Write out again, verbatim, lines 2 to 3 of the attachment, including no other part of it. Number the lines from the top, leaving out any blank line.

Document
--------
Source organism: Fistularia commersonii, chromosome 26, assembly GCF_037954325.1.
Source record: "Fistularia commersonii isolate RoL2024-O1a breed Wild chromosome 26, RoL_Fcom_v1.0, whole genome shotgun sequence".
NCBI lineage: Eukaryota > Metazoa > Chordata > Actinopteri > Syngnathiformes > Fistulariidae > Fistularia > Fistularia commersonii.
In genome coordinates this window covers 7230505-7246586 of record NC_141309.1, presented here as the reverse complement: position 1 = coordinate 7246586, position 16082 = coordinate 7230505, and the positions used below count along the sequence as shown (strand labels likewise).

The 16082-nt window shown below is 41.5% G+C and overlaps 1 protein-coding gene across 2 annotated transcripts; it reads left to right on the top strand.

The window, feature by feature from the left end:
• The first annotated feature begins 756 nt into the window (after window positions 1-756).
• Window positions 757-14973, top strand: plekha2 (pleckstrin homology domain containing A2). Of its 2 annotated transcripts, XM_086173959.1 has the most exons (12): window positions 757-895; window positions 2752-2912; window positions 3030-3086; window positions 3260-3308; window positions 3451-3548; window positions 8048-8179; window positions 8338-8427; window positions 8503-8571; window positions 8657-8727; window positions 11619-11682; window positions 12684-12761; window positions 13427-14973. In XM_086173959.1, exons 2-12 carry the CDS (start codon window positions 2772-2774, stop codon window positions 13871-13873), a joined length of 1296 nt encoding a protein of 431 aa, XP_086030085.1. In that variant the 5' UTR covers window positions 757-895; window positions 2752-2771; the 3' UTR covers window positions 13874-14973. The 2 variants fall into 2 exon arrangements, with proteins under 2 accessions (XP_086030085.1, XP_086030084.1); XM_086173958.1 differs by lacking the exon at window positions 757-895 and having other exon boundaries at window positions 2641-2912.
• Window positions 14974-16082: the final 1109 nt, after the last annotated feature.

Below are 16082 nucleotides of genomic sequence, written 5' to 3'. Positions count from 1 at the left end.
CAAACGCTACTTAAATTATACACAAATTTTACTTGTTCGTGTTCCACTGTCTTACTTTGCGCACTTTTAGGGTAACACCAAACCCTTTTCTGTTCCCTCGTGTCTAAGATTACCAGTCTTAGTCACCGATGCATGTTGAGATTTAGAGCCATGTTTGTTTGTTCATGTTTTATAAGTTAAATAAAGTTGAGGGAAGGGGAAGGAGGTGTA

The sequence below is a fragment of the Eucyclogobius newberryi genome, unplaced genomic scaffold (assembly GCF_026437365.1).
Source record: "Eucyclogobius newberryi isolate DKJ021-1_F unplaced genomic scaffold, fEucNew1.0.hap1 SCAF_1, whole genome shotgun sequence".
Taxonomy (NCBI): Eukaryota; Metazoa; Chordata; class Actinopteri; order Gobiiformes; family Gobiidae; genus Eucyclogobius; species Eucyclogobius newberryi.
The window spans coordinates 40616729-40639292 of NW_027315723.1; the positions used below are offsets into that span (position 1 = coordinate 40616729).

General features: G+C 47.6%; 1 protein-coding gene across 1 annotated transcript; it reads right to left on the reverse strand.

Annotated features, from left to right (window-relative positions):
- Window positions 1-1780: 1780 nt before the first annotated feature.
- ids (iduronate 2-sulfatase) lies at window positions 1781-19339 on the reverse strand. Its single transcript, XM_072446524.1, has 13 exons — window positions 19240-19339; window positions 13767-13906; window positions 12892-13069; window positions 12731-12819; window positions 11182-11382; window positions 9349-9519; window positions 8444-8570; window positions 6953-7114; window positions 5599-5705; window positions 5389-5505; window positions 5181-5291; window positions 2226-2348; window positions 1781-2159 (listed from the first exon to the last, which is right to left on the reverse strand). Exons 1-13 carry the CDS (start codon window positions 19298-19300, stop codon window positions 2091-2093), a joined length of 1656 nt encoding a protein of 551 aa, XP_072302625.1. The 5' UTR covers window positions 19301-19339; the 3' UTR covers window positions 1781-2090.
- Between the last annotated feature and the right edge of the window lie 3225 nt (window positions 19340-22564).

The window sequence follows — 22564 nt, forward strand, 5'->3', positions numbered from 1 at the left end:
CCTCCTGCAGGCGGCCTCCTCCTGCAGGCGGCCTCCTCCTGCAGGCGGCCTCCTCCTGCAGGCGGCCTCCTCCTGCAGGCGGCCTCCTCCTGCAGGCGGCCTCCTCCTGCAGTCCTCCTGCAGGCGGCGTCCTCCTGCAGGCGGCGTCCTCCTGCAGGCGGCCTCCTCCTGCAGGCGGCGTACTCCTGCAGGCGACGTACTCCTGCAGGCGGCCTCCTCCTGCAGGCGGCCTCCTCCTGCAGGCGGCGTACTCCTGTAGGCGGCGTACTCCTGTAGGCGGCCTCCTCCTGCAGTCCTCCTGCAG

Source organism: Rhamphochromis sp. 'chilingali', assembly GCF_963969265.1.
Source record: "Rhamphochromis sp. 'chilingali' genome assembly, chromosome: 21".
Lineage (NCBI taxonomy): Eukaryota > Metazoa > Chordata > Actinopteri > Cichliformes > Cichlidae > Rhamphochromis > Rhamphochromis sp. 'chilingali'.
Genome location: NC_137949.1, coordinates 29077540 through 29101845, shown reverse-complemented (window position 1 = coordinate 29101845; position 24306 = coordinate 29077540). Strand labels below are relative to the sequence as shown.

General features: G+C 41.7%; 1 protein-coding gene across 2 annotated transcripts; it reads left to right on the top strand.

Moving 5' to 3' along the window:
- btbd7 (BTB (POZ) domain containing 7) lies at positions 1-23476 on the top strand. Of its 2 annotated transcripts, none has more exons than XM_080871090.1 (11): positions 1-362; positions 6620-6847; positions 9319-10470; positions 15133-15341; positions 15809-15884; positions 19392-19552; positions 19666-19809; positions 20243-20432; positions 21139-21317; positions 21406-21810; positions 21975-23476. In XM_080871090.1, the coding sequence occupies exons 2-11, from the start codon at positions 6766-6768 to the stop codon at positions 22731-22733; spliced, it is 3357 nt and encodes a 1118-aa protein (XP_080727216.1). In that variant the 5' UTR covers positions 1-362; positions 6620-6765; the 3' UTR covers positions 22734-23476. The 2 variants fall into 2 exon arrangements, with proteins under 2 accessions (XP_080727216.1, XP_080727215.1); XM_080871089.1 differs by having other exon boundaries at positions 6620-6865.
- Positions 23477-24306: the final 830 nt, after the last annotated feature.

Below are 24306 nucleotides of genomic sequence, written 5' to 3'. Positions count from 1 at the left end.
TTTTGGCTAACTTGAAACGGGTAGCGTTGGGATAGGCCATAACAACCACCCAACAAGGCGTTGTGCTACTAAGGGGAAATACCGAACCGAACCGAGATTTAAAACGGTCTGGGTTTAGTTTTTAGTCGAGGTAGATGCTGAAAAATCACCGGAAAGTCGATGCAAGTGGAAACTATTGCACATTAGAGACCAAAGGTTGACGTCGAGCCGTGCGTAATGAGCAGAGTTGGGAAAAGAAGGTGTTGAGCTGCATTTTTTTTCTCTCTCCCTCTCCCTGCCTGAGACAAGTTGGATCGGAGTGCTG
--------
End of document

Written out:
Source record: "Fistularia commersonii isolate RoL2024-O1a breed Wild chromosome 26, RoL_Fcom_v1.0, whole genome shotgun sequence".
NCBI lineage: Eukaryota > Metazoa > Chordata > Actinopteri > Syngnathiformes > Fistulariidae > Fistularia > Fistularia commersonii.